bugwiz.com

How to Control Bugs & Worms in Raspberries

Avoid pesticides and control raspberry pests with cultural or biological methods.

Cultural Control

Spray infested plants with a blast of water from the garden hose, making sure to target the underside of the leaves. This method removes and kills insects on the surface of the leaves and fruit. It is most effective for aphids, some mite species and thrips, which are all pests of raspberries.

Remove cutworms and other larger grublike pests by hand and exterminate them in a bucket of soapy water. For optimum success, use a flashlight at night to locate and remove the insects.

Prune damaged and infested plants just below signs of wilting leaves or stem swellings and dispose of the clippings in the trash. This method is particularly effective for boring insects, which are attracted to injured plants and which hide inside canes. The raspberry horntail, raspberry cane maggot and raspberry crown borer are all controlled by pruning.

Water pathways, patios and areas surrounding the plant. Dusty and dry conditions promote mite infestations.

Apply a sticky barrier product around the base of the plant to prevent root weevils from reaching and destroying the raspberry roots.

Place reflective mulch around the raspberry plant to deter aphids and other flying insects. The reflection inhibits the insect’s ability to locate suitable plants.

Biological Control

Encourage beneficial insects to your garden by providing favorable habitats. Avoid using insecticides that target beneficial insects as well as pests and control dust with watering as needed.

Introduce beneficial insects to your garden where natural populations are lacking. Ladybugs, lacewings, parasitic wasps and predatory mites are available at garden centers and help to control aphids, thrips, caterpillars, leafhoppers and herbivorous mites.

Spray infested plants with the naturally occurring bacterium Bacillus thuringiensis, or Bt. Avoid spraying Bt in full sun. Insects must eat the bacterium as it affects their ability to feed. A few applications may be necessary to ensure the complete removal of the pest.

homeguides.sfgate.com

How to Get Rid of Japanese Beetles

Naturally or With Insecticide

If you have come to this page, you are probably wondering how to get rid of the Japanese Beetles in your raspberry patch , or anywhere in your garden or landscape .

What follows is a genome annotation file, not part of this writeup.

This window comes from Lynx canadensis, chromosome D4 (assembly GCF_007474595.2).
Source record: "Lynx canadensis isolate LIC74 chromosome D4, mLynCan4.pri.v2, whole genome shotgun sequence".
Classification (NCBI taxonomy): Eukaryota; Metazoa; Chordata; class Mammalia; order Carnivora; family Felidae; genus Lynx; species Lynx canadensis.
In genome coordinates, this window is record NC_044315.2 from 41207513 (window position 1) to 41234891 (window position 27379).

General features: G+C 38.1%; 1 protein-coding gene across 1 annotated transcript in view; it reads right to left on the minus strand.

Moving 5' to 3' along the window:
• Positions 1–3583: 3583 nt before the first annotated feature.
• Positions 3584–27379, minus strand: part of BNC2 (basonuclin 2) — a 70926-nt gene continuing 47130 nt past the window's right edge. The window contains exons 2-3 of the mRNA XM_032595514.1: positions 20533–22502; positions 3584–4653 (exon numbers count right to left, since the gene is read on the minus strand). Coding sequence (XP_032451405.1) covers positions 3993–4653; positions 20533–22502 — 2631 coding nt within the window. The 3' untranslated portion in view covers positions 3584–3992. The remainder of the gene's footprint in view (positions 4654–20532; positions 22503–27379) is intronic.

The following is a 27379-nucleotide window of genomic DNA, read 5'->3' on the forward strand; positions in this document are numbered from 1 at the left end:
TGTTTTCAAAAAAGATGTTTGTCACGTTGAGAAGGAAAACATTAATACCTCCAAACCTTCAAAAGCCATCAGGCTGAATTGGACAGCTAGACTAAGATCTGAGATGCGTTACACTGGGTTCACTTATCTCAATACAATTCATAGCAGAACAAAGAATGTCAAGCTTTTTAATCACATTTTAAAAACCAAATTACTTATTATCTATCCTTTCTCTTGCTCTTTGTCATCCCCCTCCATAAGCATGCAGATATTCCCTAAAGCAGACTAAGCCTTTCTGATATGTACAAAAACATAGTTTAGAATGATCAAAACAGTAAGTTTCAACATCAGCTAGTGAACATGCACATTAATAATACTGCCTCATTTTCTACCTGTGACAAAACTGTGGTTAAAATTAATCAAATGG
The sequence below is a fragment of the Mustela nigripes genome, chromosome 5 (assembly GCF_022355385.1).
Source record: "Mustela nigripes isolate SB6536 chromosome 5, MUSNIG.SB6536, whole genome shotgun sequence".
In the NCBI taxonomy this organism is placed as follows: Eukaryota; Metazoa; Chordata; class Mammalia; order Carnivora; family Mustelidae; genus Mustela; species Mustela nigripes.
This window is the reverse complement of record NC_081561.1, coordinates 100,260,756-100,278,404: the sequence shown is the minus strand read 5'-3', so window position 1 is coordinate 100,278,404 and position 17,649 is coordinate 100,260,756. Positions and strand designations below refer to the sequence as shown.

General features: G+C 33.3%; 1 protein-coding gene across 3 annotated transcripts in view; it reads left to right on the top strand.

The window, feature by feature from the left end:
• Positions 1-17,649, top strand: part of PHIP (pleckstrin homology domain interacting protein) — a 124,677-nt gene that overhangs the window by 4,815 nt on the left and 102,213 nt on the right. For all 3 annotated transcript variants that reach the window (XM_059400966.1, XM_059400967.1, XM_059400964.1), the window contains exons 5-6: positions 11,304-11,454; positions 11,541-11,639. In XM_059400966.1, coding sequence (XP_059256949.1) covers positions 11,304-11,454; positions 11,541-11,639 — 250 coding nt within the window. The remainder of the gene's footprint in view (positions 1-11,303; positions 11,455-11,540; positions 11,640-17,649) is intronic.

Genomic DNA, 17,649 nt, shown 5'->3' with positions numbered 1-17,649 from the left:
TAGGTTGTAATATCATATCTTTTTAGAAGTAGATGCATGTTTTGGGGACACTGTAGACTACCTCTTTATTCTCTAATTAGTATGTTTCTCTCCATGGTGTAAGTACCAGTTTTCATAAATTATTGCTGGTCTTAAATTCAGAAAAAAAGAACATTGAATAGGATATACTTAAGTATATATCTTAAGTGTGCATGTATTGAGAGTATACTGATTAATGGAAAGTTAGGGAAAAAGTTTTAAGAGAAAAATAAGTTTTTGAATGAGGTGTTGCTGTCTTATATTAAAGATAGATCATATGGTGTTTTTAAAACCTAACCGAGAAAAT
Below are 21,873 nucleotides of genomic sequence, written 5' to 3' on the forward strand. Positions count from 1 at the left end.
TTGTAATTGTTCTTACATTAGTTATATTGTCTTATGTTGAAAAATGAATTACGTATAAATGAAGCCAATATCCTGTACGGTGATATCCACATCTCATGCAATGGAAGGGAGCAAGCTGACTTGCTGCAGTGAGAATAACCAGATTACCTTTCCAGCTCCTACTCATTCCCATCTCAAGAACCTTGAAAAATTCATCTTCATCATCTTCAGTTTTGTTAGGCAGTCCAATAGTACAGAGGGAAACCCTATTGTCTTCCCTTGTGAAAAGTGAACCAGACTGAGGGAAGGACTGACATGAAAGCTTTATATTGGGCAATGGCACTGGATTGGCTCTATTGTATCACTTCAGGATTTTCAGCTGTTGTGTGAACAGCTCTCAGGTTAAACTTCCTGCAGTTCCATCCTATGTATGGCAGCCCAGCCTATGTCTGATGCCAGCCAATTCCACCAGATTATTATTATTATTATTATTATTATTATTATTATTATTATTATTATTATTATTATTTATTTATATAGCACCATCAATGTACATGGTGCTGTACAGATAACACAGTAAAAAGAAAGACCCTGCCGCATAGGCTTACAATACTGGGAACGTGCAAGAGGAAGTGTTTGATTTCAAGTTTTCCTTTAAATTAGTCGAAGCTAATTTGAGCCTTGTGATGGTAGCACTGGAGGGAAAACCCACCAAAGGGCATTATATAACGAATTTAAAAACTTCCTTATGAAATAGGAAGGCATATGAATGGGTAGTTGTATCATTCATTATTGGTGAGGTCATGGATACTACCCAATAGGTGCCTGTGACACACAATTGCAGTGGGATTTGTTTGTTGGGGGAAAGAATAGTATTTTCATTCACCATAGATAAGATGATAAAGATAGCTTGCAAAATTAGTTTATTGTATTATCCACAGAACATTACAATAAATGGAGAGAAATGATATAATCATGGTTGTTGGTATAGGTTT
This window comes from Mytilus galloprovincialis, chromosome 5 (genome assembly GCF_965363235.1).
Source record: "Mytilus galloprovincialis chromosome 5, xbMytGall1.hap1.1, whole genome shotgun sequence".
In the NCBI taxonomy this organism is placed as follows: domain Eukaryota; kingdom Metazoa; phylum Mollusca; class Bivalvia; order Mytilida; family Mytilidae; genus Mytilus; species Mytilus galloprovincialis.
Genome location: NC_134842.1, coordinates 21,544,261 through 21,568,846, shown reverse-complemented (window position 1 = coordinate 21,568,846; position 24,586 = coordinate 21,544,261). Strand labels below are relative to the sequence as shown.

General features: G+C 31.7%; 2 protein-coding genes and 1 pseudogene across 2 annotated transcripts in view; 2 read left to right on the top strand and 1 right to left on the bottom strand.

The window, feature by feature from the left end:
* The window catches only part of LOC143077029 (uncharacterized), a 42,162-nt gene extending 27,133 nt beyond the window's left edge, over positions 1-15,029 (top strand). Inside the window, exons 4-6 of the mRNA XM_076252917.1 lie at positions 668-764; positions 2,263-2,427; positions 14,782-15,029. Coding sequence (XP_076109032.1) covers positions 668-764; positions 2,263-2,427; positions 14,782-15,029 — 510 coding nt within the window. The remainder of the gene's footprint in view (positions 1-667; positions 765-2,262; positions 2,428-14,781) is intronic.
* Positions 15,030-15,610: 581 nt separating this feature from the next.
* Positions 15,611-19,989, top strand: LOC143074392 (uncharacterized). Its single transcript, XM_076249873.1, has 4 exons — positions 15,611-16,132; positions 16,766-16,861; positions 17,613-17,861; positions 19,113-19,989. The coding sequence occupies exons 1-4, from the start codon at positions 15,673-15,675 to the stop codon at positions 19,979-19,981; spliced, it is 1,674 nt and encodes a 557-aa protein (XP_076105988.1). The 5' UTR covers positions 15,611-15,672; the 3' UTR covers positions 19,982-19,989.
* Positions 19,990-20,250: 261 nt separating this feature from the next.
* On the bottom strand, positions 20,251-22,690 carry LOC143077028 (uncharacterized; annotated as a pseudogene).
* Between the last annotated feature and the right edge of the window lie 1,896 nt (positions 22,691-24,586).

An invasion of these Beetles causes the leaves of the raspberry plants to resemble «lace» and the fruit to be half-eaten and left to rot.

These Beetle do voracious damage not only to raspberry plants, but to a large variety of plants in homeowners’ lawn and garden landscape.

The damage they cause is very obvious, as is their presence.

Adult Japanese Beetles are about 1/2″ long with metallic green bodies with copper-brown wing covers.

Adults emerge from the ground and begin feeding on plants in June.

These beetles live about 30 — 45 days. They are most active on warm, sunny days, preferring plants that are in direct sunlight . unfortunately their adult life cycle coincides with the maturing of the raspberries.

We grew raspberries for our roadside fruit stand for many years, and found it to be a very rewarding and mostly enjoyable gardening experience . that is, except for the distressing moments of invasion by the Japanese Beetles.

Some years these pests were not too bad, but other years they were so annoying and made picking the raspberries a frustrating chore!

This was especially so when you had a basket tied around your waste with three pint containers inside, and when they were all almost full, a couple of Japanese Beetles decided to land in and bury themselves inside the container of Berries . yuk! 🙁

What can be done about the Japanese Beetle Pest?

So what can be done about these most unattractive pests?

One important thing to remember is to pick the raspberries as they ripen, and when you are picking the berries, pick also the damaged or rotting berries as they only serve to attract these pests.

For one thing, the most «natural» solution of course is to manually pick them off the leaves and fruit.

As soon as you notice the emergence of these Beetles, fill a pail of soap and water and flick the beetles off the plants and into the pail. Ensure that they are no longer living before disposing of the water and beetles.

If you are like I am, that is, not comfortable even touching these Japanese Beetles, and if you have a size able patch of raspberries, this method of «hand-picking the Beetles» is most likely not for you.

Another method that is available for purchase is a Japanese Beetle Trap.

The basic way the majority of these traps work is that they are a ventilated bag or box which contains two chemical attractions — a sex pheromone and a floral scent.

The negative aspect of these traps is that they,while they definitely do attract the Beetles, they also attract Beetles from far that may never have been attracted to your raspberries in the first place. Many beetles are attracted that don’t get caught.

Some people who have used these traps have reported that the Japanese Beetle Infestation doubled with these traps. If you choose to use these traps put them as far away as possible from the raspberries you are trying to protect. If possible get the neighbors to join in your efforts with traps of their own so that the combined effort may have more successful results.

The trap below, available for purchase online at *Amazon has a lot of favorable customer reviews.

www.raspberry-depot.com